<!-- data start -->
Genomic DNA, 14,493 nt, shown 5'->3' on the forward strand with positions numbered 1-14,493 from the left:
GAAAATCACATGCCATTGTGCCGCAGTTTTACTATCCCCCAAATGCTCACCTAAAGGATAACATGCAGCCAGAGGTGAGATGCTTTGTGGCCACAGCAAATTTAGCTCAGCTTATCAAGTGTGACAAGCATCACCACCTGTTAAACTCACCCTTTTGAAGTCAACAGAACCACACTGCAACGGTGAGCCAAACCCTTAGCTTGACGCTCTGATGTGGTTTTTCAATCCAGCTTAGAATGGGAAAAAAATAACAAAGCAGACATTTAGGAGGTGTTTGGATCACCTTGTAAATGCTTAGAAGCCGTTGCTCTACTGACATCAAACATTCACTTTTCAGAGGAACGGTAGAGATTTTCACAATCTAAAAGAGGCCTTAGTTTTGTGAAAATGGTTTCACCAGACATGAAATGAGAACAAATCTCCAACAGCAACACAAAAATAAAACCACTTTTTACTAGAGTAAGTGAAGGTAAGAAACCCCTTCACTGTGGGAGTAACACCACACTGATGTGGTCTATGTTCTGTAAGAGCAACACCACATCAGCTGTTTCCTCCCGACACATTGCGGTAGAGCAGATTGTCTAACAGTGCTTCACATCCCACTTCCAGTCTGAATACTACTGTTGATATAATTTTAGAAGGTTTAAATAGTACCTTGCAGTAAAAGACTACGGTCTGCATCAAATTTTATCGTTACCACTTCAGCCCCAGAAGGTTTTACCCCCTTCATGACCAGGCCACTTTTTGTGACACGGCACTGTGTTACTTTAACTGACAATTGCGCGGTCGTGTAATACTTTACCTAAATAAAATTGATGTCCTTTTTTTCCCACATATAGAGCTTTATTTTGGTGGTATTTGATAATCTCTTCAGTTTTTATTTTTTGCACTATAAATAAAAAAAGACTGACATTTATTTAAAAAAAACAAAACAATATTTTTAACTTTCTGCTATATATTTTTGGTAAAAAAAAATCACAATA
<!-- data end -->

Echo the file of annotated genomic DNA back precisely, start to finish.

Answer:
Genomic DNA, 14,493 nt, shown 5'->3' on the forward strand with positions numbered 1-14,493 from the left:
GAAAATCACATGCCATTGTGCCGCAGTTTTACTATCCCCCAAATGCTCACCTAAAGGATAACATGCAGCCAGAGGTGAGATGCTTTGTGGCCACAGCAAATTTAGCTCAGCTTATCAAGTGTGACAAGCATCACCACCTGTTAAACTCACCCTTTTGAAGTCAACAGAACCACACTGCAACGGTGAGCCAAACCCTTAGCTTGACGCTCTGATGTGGTTTTTCAATCCAGCTTAGAATGGGAAAAAAATAACAAAGCAGACATTTAGGAGGTGTTTGGATCACCTTGTAAATGCTTAGAAGCCGTTGCTCTACTGACATCAAACATTCACTTTTCAGAGGAACGGTAGAGATTTTCACAATCTAAAAGAGGCCTTAGTTTTGTGAAAATGGTTTCACCAGACATGAAATGAGAACAAATCTCCAACAGCAACACAAAAATAAAACCACTTTTTACTAGAGTAAGTGAAGGTAAGAAACCCCTTCACTGTGGGAGTAACACCACACTGATGTGGTCTATGTTCTGTAAGAGCAACACCACATCAGCTGTTTCCTCCCGACACATTGCGGTAGAGCAGATTGTCTAACAGTGCTTCACATCCCACTTCCAGTCTGAATACTACTGTTGATATAATTTTAGAAGGTTTAAATAGTACCTTGCAGTAAAAGACTACGGTCTGCATCAAATTTTATCGTTACCACTTCAGCCCCAGAAGGTTTTACCCCCTTCATGACCAGGCCACTTTTTGTGACACGGCACTGTGTTACTTTAACTGACAATTGCGCGGTCGTGTAATACTTTACCTAAATAAAATTGATGTCCTTTTTTTCCCACATATAGAGCTTTATTTTGGTGGTATTTGATAATCTCTTCAGTTTTTATTTTTTGCACTATAAATAAAAAAAGACTGACATTTATTTAAAAAAAACAAAACAATATTTTTAACTTTCTGCTATATATTTTTGGTAAAAAAAAATCACAATA